The snarl on the whales upper jaw was “the size of an ice chest,” according to NOAA. Island Air Express owner Scott Van Valin took this photo under a permit from NOAA. Van Valin later assisted Dr. Fred Sharpe, from the Alaska Whale Foundation, in performing the disentanglement. (NOAA photo/Scott Van Valin)

A humpback whale is swimming free after being untangled from mooring lines near Prince of Wales Island on Thanksgiving Day (11-22-18). A NOAA biologist and a local pilot postponed their holiday meal to do the delicate work.

A happy Thanksgiving for Fred Sharpe (l.) meant freeing the whale with specially-designed equipment from NOAA Fisheries. He was assisted by Island Air Express pilot Scott Van Valin, who first spotted the whale on Tuesday, November 20. (NOAA photo)

Dr. Fred Sharpe with the North Pacific Large Whale Entanglement Response Team was flown to Sarkar Cove on Prince of Wales Island, about 16 miles due west of Coffman Cove, on Wednesday, November 21. Sharpe is from the Alaska Whale Foundation.

According to a news release from the National Oceanic and Atmospheric Administration, the entanglement was potentially life-threatening.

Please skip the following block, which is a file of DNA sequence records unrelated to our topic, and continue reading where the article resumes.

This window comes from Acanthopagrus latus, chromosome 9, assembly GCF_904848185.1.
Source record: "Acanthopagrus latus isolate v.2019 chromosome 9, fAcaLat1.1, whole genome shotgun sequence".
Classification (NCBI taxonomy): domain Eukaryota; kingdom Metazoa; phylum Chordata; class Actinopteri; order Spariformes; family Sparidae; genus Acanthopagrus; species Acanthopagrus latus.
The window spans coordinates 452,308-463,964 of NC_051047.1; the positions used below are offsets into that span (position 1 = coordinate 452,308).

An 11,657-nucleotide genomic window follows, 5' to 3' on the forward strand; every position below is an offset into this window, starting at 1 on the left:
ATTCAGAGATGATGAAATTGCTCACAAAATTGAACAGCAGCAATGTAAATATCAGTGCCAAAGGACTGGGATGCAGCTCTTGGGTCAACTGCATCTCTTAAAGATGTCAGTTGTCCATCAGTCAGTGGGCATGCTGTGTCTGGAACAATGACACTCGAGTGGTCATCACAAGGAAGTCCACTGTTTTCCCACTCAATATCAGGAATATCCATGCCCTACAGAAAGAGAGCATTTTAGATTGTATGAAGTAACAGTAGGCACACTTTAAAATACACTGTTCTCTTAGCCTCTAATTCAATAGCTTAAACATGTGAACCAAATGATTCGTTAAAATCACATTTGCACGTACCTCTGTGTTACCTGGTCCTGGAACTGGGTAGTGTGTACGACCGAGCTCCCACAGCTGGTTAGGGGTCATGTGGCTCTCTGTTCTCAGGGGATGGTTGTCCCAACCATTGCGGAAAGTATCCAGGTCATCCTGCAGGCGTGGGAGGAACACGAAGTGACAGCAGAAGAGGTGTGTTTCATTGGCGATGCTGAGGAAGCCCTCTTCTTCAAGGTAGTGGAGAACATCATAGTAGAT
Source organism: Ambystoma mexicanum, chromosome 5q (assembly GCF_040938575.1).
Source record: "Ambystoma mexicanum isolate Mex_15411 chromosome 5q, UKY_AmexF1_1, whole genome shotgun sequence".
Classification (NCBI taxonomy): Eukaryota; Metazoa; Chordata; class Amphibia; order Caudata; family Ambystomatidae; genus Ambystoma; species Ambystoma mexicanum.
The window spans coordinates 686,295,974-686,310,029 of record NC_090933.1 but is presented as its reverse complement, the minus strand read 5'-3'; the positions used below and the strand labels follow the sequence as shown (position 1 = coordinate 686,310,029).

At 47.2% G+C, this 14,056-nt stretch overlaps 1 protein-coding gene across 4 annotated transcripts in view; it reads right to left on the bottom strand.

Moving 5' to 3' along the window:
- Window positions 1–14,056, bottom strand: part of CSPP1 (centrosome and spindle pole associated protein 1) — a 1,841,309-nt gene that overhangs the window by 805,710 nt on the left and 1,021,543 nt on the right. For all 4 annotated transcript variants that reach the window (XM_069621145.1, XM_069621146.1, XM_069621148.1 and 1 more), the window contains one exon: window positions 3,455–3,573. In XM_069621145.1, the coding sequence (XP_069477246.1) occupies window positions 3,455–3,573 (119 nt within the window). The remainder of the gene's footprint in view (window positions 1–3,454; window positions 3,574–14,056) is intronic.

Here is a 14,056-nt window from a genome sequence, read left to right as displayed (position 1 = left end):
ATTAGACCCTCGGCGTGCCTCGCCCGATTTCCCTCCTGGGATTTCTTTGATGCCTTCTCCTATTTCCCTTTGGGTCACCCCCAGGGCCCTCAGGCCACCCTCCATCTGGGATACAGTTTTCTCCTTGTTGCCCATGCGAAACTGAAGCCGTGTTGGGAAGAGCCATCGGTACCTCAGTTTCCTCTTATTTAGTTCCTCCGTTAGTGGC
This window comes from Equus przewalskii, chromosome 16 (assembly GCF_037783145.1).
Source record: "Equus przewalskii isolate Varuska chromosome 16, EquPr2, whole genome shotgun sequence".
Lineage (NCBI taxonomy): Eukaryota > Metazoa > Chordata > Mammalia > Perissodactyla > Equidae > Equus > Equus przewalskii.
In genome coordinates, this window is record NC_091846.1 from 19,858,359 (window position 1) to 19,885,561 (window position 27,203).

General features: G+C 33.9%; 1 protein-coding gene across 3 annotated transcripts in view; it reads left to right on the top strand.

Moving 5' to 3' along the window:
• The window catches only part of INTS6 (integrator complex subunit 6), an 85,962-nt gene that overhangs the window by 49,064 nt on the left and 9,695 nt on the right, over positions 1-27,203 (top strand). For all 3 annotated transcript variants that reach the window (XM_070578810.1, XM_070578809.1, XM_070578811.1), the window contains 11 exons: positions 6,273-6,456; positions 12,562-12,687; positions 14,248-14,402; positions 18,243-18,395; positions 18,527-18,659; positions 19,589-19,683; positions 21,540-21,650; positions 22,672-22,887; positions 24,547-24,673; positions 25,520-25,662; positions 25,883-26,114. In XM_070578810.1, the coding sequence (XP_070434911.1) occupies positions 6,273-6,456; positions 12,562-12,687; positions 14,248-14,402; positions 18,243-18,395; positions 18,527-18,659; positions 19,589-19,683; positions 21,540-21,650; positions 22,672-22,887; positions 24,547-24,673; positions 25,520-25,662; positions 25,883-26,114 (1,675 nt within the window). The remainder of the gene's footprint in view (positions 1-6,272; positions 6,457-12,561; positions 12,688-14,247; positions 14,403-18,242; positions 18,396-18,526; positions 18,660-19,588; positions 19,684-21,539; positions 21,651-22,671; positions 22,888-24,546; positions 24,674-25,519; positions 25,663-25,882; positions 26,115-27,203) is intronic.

The sub-adult whale was entangled around the upper jaw in heavy gauge lines used for mooring docks. There were two buoys in the entangled lines, and a dense snarl of smaller lines about the size of an ice chest.

Several of the lines covered the leading edge of the whale’s blowhole.

Due to poor weather on Wednesday, Sharpe and pilot Scott Van Valin, the owner of the nearby El Capitan Lodge, decided to try and disentangle the whale on Thursday. After several attempts to approach the agitated animal, Sharpe used carbon fiber poles equipped with specialized knives to cut the whale free about 30 minutes before sunset.

The was was last seen heading north out of Sarkar Cove.

NOAA reminds all mariners to be vigilant for entangled marine mammals, but advises them not to attempt disentanglement on their own. Reports of entanglements can be relayed through the Coast Guard on VHF radio channel 16, or by calling the Alaska Marine Mammal Stranding Hotline at 877-925-7773.